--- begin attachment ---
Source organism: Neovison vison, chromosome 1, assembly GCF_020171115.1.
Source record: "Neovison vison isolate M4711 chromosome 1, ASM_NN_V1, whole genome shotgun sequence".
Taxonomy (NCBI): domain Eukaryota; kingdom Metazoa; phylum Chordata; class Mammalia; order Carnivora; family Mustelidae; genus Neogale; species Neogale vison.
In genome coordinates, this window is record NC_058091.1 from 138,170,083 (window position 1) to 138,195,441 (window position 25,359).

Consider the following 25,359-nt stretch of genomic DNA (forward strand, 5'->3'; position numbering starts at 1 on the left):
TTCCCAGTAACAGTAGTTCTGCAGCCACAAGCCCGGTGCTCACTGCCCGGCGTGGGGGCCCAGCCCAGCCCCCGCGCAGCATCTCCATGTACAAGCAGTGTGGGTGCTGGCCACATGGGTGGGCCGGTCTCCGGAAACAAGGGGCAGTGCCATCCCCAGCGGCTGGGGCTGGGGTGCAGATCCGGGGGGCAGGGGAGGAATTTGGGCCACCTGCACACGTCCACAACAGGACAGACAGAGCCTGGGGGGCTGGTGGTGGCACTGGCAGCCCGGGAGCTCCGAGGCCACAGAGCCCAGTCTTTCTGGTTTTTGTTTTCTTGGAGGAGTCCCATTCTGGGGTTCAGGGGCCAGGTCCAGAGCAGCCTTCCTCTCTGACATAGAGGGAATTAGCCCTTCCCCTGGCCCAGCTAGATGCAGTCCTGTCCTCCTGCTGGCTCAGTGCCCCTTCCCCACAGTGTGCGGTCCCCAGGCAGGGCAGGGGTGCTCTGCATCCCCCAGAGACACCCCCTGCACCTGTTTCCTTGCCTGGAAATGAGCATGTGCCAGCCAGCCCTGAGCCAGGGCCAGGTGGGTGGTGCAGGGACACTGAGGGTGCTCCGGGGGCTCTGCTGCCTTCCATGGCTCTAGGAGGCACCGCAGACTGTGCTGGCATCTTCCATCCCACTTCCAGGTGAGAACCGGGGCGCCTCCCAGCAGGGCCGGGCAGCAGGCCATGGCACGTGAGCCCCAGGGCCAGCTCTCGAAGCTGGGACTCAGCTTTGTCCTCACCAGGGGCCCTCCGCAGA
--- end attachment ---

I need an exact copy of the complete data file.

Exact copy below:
Source organism: Neovison vison, chromosome 1, assembly GCF_020171115.1.
Source record: "Neovison vison isolate M4711 chromosome 1, ASM_NN_V1, whole genome shotgun sequence".
Taxonomy (NCBI): domain Eukaryota; kingdom Metazoa; phylum Chordata; class Mammalia; order Carnivora; family Mustelidae; genus Neogale; species Neogale vison.
In genome coordinates, this window is record NC_058091.1 from 138,170,083 (window position 1) to 138,195,441 (window position 25,359).

Consider the following 25,359-nt stretch of genomic DNA (forward strand, 5'->3'; position numbering starts at 1 on the left):
TTCCCAGTAACAGTAGTTCTGCAGCCACAAGCCCGGTGCTCACTGCCCGGCGTGGGGGCCCAGCCCAGCCCCCGCGCAGCATCTCCATGTACAAGCAGTGTGGGTGCTGGCCACATGGGTGGGCCGGTCTCCGGAAACAAGGGGCAGTGCCATCCCCAGCGGCTGGGGCTGGGGTGCAGATCCGGGGGGCAGGGGAGGAATTTGGGCCACCTGCACACGTCCACAACAGGACAGACAGAGCCTGGGGGGCTGGTGGTGGCACTGGCAGCCCGGGAGCTCCGAGGCCACAGAGCCCAGTCTTTCTGGTTTTTGTTTTCTTGGAGGAGTCCCATTCTGGGGTTCAGGGGCCAGGTCCAGAGCAGCCTTCCTCTCTGACATAGAGGGAATTAGCCCTTCCCCTGGCCCAGCTAGATGCAGTCCTGTCCTCCTGCTGGCTCAGTGCCCCTTCCCCACAGTGTGCGGTCCCCAGGCAGGGCAGGGGTGCTCTGCATCCCCCAGAGACACCCCCTGCACCTGTTTCCTTGCCTGGAAATGAGCATGTGCCAGCCAGCCCTGAGCCAGGGCCAGGTGGGTGGTGCAGGGACACTGAGGGTGCTCCGGGGGCTCTGCTGCCTTCCATGGCTCTAGGAGGCACCGCAGACTGTGCTGGCATCTTCCATCCCACTTCCAGGTGAGAACCGGGGCGCCTCCCAGCAGGGCCGGGCAGCAGGCCATGGCACGTGAGCCCCAGGGCCAGCTCTCGAAGCTGGGACTCAGCTTTGTCCTCACCAGGGGCCCTCCGCAGA